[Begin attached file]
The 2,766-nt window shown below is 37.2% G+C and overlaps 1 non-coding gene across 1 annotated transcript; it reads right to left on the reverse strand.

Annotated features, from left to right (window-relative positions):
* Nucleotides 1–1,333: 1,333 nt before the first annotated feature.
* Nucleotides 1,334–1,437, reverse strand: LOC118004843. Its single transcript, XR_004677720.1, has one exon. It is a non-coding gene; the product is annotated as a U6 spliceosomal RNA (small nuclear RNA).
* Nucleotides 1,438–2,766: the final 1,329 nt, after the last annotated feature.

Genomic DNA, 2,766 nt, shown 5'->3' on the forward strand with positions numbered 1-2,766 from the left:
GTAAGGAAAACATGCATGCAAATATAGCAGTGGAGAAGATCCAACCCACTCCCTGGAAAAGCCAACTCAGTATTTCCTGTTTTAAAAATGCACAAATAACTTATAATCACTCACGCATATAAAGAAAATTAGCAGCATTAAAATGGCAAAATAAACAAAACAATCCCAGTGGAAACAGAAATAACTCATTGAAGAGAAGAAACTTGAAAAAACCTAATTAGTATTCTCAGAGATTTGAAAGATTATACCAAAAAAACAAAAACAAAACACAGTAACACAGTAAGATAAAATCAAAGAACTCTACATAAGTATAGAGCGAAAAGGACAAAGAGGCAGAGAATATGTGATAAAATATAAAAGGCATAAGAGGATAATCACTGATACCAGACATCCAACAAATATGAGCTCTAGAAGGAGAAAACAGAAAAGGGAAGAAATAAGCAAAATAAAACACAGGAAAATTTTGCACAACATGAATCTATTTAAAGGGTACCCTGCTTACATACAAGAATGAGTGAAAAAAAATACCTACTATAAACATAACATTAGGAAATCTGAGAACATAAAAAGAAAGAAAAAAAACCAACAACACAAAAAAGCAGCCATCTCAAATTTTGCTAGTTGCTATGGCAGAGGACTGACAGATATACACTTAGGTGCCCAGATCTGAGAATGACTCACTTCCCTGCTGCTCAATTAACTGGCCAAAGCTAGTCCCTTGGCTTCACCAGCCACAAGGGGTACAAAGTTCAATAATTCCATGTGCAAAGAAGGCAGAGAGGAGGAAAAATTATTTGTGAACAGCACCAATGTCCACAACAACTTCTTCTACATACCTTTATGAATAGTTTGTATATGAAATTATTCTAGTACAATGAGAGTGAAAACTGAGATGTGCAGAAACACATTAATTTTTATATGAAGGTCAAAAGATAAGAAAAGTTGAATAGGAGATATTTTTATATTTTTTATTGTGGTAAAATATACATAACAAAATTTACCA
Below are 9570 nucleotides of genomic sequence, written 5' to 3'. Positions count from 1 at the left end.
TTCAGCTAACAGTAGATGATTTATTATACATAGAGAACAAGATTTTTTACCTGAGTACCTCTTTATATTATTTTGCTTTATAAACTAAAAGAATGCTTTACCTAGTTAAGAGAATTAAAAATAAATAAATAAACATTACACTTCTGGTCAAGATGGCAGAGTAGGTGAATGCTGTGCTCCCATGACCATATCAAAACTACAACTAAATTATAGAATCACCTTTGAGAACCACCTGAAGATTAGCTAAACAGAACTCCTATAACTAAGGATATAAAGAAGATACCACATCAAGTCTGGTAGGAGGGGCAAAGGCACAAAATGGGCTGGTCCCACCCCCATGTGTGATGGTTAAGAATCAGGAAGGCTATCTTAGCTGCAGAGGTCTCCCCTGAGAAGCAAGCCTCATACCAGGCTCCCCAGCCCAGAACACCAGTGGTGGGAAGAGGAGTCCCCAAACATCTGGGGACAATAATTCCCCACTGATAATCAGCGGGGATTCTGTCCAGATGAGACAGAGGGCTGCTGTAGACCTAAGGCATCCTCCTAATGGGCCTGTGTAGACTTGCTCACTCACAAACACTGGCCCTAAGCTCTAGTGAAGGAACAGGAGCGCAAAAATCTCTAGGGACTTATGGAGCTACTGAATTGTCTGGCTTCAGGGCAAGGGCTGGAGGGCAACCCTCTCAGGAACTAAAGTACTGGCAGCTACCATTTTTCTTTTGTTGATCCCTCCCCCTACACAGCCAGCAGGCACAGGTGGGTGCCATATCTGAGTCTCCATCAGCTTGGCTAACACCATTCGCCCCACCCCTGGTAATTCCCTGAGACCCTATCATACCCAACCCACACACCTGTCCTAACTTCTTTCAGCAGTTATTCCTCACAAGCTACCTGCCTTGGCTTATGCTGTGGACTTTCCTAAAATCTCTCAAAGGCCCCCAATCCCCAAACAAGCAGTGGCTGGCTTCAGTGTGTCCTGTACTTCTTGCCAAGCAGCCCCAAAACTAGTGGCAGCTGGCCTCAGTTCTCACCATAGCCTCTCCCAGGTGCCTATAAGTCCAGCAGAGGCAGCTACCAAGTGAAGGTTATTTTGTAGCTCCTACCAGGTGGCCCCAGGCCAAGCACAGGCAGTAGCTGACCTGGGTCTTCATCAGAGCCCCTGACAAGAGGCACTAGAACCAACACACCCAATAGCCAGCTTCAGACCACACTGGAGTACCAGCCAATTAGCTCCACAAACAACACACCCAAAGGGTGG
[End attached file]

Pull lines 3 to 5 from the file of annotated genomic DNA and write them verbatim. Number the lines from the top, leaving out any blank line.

* Nucleotides 1–1,333: 1,333 nt before the first annotated feature.
* Nucleotides 1,334–1,437, reverse strand: LOC118004843. Its single transcript, XR_004677720.1, has one exon. It is a non-coding gene; the product is annotated as a U6 spliceosomal RNA (small nuclear RNA).
* Nucleotides 1,438–2,766: the final 1,329 nt, after the last annotated feature.